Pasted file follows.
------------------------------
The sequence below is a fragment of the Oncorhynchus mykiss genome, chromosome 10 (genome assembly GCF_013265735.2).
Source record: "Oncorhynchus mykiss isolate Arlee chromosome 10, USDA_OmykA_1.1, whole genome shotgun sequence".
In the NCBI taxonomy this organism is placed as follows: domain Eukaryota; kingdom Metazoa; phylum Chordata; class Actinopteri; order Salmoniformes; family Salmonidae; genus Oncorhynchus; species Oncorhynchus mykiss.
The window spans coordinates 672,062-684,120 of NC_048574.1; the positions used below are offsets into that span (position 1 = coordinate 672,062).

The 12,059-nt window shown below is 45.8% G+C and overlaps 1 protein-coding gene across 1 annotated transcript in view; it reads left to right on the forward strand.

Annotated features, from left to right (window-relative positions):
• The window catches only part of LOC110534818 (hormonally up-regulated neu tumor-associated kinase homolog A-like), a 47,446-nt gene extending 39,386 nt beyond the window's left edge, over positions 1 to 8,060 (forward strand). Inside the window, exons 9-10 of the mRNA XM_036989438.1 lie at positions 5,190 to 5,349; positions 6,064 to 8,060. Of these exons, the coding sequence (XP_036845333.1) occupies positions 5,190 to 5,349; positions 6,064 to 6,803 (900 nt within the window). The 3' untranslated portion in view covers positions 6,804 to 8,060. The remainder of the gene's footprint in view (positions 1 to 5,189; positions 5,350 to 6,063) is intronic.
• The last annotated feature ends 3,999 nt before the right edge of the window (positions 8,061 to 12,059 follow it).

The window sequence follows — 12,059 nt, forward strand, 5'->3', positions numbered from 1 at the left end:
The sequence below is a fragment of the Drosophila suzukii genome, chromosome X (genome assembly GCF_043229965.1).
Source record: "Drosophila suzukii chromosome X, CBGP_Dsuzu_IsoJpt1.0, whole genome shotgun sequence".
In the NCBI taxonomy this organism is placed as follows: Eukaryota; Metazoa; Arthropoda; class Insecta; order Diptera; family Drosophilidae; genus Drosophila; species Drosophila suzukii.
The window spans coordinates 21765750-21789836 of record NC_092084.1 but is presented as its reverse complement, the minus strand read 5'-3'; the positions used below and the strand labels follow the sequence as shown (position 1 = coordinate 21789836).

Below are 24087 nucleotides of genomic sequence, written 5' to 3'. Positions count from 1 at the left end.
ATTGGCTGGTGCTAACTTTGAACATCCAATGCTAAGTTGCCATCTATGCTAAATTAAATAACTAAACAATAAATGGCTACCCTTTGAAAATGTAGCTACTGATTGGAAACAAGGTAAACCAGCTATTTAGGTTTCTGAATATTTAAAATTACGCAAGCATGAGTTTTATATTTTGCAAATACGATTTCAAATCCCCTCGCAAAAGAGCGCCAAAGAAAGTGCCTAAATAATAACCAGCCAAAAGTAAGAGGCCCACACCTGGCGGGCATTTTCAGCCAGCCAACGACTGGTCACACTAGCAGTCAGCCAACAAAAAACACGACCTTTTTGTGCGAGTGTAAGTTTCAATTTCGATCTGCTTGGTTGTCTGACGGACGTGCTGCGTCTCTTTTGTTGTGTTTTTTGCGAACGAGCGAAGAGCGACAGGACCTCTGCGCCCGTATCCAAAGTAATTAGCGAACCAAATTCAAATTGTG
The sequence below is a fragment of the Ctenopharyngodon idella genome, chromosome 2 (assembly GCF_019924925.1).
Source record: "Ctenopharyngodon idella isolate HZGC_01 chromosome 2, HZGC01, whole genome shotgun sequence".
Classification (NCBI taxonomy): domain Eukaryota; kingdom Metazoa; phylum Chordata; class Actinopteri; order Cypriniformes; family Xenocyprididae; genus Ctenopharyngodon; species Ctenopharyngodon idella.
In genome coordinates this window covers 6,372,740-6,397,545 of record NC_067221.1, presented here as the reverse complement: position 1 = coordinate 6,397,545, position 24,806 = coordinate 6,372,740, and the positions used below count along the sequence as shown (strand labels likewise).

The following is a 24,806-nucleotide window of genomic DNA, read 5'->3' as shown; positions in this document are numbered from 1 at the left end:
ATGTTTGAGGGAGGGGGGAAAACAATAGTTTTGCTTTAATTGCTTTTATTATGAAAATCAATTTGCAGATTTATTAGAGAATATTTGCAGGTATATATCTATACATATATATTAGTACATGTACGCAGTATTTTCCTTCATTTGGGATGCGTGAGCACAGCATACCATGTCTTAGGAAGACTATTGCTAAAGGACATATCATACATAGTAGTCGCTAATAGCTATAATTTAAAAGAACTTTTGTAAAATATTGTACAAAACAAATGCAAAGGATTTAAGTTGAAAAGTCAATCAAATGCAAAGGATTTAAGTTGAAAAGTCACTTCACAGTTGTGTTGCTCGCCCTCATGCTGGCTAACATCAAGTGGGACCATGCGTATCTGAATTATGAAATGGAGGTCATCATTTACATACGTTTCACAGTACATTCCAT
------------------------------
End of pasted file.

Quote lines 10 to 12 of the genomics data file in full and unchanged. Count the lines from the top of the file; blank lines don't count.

The sequence below is a fragment of the Drosophila suzukii genome, chromosome X (genome assembly GCF_043229965.1).
Source record: "Drosophila suzukii chromosome X, CBGP_Dsuzu_IsoJpt1.0, whole genome shotgun sequence".
In the NCBI taxonomy this organism is placed as follows: Eukaryota; Metazoa; Arthropoda; class Insecta; order Diptera; family Drosophilidae; genus Drosophila; species Drosophila suzukii.